'Azzun, Falamiya North Checkpoint (914), Falamiya South Checkpoint (935)
We obtained a signature from a Palestinian at Sylvia’s request, and bought olive oil from Musa. Everyone who visits the area is invited to buy fresh olive oil from him.
We unloaded parcels at Z.’s shop and wished him success on his surgery tomorrow.
On Highway 5506, from Tulkarm via Kafr Sur to Funduq, we discovered a small village we’d never visited. In the village center there is a group of large structures dating from the 18th century, called “the citadel.”
The fortress comprises some five abandoned buildings, two of which are partly inhabited. Residents say the village was founded 500 years ago.
We meet B., who owns a grocery, and over tea are told about his family and the village. It has some 300 inhabitants, most of whom work in Israel. Since no settlements are nearby, the army doesn’t harass them. Everyone owns land and they make a living from agriculture. There a school for boys and girls. He says his four sons built apartments above the grocery. His wife lives in Jaljulya with their four daughters. She can visit him, but he’s blacklisted and can’t visit her and his daughters. He’s worked in construction in Netanya since he was 16, and speaks Hebrew.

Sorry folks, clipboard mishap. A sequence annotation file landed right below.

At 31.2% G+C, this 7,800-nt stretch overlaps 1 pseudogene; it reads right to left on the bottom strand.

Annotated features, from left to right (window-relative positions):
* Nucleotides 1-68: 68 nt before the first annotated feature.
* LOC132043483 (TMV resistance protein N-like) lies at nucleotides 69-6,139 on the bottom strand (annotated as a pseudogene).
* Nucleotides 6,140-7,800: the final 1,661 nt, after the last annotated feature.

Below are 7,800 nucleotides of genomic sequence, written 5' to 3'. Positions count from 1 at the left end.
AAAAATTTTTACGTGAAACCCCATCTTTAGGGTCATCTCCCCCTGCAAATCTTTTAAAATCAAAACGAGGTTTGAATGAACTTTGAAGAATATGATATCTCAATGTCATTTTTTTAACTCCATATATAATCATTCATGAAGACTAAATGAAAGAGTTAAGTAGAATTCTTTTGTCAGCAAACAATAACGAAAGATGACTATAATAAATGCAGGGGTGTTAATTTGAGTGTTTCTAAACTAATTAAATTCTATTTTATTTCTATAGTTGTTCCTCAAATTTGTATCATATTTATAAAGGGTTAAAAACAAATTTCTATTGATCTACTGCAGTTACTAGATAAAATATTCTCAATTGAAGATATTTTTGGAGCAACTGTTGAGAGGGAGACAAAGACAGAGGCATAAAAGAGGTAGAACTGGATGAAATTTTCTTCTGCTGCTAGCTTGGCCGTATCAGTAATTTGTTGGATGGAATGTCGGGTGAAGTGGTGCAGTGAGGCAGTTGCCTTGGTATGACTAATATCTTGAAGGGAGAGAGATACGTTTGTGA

Falamya north (914)
Tractor owners wait for the checkpoint gate to open.
A sign is posted, but there’s no information about the opening hours.
12:45 The gate opens on time. 20 people and 6 tractors cross.
Two tourists accompanied by two Palestinians from Jayyous touring with them come toward the gate. The soldiers approach them and ask one, a physician from Florida, to delete the photos he took. The young man from Jayyous tells us he’s an engineer, is unable to find a job and intends to go to one of the Gulf states.
13:15 The checkpoint closes on time.
Falamya south (935)
The gate opens at 13:20. Only two people on tractors go through. The five soldiers wait, and we leave.
14:00 A military jeep at the entrance to ‘Azzun. The soldiers stop vehicles for inspection. The cars are detained.